Monday, December 28, 2009

Christopher Nolan Back In Form

The newly released second trailer for Christopher Nolan's "Inception," starring Leonardo DiCaprio, doesn't give any more insight as to what the movie is actually about. It does, however, make me all the more anxious for summer 2010 when this mind-bending action-thriller is slated for release. It's nice to see Nolan returning to his style of "Memento" for a nice departure from Gotham City.

Apple has the trailer, and you can watch it here.

Lingerie, Italians, And Singing


I've seen but all of five minutes of Fellini's "8 ½" from 1968, so please allow my review of "Nine" to have no judgment calls based on this source material from which this musical is so strongly influenced. It is also based off the 1982 Broadway musical that won the Tony Award for best musical. Both are mashed into director Rob Marshall's ("Chicago," "Memoirs of a Geisha") own adaptation which takes the same story of the Italian director Guido (Daniel Day-Lewis) who is stuck in a creative block and is overwhelmed and surrounding by the pack of women in his life. It's in 1960s Rome, and although he's made great movies before as his co-workers call him Maestro, he's stuck in a rut selling publicity about some epic called "Italia" that doesn't really exist yet even on paper. This is all meant to be interesting as we follow the moping, chain-smoking Guito in his self-discovery, but it isn't. Guido's no hero. He's a scumbag.

Casting Daniel Day-Lewis as Guido was the first misstep. Isn't he too old? Breaching into your fifties, any sort of mid-life crisis isn't endearing or fascinating, it's just pathetic. Sure, Day-Lewis does what he can with what he's got, but when singing his accent entirely changes from sounding a whole lot less Italian, and why, may I ask, why do all these women adore him? Some dimension of his character is sorely missing. First there's his wife, Louisa (Marion Cotillard), and then his mistress, Carla (Penélope Cruz). Claudia (Nicole Kidman) is the woman Guido always casts as the leading woman in his films, and even they have a history. Meanwhile, a Vogue reporter (Kate Hudson) is throwing herself all over him. An Italian prostitute (Fergie) from Guido's past as a boy also sneaks into the mix. Keeping Guido in check is his costume designer (Judi Dench) and the memory of his mother (Sophia Loren). The actresses who play these women are all Oscar nominees or winners of some sort, and it's surprising to see them all together in this mess. It was all obviously meant to be something better.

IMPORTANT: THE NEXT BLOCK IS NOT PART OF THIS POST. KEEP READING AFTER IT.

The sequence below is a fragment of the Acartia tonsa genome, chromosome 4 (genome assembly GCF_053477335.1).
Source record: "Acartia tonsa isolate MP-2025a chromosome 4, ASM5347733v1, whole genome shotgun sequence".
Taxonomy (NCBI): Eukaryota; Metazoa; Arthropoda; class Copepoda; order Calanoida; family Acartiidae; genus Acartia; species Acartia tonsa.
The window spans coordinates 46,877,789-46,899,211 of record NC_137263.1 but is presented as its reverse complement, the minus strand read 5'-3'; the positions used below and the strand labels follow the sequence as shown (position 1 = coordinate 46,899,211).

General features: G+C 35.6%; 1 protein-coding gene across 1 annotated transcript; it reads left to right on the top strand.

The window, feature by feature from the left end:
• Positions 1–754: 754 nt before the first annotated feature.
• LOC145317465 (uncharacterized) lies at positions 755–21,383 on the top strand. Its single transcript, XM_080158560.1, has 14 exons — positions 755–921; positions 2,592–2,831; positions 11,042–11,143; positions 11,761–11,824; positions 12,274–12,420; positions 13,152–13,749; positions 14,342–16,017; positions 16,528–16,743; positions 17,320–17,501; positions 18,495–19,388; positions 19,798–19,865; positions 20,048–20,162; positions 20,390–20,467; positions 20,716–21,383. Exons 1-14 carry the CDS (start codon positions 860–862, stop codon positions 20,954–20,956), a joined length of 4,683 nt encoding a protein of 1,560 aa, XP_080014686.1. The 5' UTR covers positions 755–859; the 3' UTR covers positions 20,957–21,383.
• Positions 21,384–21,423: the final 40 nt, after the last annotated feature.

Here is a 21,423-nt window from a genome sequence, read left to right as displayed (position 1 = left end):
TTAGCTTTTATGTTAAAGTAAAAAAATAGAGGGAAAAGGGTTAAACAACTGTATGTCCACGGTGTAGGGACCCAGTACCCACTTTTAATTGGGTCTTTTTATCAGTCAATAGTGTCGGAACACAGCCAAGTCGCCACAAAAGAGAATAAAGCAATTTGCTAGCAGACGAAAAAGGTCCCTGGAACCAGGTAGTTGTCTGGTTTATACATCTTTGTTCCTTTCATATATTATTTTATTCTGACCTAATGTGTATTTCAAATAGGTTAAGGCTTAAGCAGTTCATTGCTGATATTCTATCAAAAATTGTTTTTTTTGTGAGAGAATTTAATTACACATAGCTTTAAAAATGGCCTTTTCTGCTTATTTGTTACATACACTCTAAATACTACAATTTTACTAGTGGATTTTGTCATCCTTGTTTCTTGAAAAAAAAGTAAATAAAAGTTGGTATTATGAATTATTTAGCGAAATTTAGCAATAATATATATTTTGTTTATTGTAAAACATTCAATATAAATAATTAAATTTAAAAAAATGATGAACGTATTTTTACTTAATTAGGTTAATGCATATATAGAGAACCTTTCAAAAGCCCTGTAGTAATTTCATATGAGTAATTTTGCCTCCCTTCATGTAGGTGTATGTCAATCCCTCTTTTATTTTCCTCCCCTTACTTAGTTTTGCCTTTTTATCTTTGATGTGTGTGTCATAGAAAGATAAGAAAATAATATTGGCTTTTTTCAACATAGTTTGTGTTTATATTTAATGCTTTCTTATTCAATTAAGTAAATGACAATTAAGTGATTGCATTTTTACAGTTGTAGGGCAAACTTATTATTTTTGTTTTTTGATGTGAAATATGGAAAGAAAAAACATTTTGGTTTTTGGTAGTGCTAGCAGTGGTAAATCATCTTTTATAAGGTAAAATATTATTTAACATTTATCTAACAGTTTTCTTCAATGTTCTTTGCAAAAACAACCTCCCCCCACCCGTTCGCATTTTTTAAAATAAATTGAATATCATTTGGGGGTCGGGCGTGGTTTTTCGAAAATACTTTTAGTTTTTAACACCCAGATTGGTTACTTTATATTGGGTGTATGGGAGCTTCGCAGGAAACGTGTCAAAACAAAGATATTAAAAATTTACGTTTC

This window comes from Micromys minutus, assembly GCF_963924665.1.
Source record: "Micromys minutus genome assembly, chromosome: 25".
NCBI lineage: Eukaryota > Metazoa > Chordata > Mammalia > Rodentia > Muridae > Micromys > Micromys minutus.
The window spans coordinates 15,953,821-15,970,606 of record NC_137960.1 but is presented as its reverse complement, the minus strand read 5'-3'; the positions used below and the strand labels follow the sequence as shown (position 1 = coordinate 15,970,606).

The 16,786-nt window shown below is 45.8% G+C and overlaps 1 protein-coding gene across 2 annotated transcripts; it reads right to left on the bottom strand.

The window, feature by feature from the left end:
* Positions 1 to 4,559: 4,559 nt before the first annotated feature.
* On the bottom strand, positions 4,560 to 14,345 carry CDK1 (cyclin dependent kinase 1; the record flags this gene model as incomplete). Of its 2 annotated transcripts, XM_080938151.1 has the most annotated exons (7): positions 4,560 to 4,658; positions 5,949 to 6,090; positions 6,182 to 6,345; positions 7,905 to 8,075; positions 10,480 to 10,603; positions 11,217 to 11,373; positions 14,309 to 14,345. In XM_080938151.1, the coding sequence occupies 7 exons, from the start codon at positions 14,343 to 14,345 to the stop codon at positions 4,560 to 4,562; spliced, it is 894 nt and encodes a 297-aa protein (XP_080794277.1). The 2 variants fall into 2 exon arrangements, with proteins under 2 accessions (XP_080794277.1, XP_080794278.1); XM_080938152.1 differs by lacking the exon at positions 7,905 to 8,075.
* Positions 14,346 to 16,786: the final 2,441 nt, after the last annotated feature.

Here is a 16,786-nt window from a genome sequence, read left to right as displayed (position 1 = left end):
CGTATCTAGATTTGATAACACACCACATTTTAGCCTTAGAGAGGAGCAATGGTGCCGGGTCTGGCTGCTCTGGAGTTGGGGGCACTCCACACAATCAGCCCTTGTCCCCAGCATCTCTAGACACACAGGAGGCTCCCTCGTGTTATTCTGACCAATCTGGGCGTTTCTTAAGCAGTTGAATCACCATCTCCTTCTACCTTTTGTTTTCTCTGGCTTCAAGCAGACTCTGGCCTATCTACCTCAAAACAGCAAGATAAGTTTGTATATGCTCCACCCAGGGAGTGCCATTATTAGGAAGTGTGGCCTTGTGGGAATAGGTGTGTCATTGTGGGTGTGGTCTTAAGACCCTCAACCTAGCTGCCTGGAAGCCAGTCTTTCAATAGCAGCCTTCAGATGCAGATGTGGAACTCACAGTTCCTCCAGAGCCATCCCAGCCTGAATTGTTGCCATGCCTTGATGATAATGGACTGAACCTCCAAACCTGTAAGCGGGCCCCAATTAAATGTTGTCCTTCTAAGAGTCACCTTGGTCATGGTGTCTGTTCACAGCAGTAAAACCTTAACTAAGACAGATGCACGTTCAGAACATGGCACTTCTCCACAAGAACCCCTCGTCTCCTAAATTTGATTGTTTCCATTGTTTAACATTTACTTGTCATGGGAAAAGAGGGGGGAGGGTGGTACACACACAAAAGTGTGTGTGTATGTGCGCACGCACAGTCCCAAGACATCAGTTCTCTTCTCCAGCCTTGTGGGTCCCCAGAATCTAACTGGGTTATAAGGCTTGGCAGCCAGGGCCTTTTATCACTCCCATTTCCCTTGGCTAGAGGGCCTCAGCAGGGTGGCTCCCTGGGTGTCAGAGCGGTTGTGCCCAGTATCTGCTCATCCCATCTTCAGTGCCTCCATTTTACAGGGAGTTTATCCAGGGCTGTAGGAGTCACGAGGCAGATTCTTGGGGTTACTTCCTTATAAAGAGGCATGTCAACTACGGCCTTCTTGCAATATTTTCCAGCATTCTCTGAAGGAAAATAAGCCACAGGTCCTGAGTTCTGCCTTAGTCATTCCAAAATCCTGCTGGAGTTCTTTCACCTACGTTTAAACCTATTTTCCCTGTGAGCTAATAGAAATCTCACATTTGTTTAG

Marion Cotillard being as talented as she is actually presents one of the biggest problems to "Nine" as a whole. Her character's hatred for Guido is so intense and fierce that we as an audience end up hating him more perhaps than we already did. She's that good and a stand-out amongst an otherwise shrug-worthy movie. Penélope Cruz is also effective, and that includes scenes aside from her rolling around in skimpy lingerie. Nicole Kidman is barely there, and her musical number is instantly forgettable. Kate Hudson's meant-to-be show-stopper, "Cinema Italiano," is catchy, sure, but embarrassing if you actually listen to the clueless lyrics. Numbers such as hers had a majority of the movie feeling like the runway of a Victoria's Secret show.

I personally enjoyed some of the musical numbers, though, especially Fergie's "Be Italian" and Cotillard's moment of revelation, "Take It All." The problem, though, is that Rob Marshall uses the same technique for his songs here as he did in "Chicago," except it actually worked then. Every musical number exists in a fantasy set alone on a stage, except in the case of "Chicago," those moments always worked to either explain a character's mindset or progress the narrative even if just a little bit. Not the case here. The songs feel claustrophobically stage-bound, and even though they may be nice to look at, it becomes tiring knowing that we're just going to have to return to the plot without anything advanced. It essentially becomes a list of mostly ho-hum songs strung along by a thin and boring plotline about a man with whom we don't even sympathize.

You can't knock this movie for not having ample amounts of passion. But to what cause? It's an ultimate misfire, a musical full of razzle-dazzle that doesn't add up to anything more than just a two-hour preview for the movie it wishes it were. In the credits, they show all the actresses performing their musical numbers with flashes to shots of them rehearsing these musical numbers not all jazzed-up. It's a clever move considering "Nine" is a film about making a film, which is essentially meant to be the film we just watched, but it's an issue when watching those credits was my favorite part.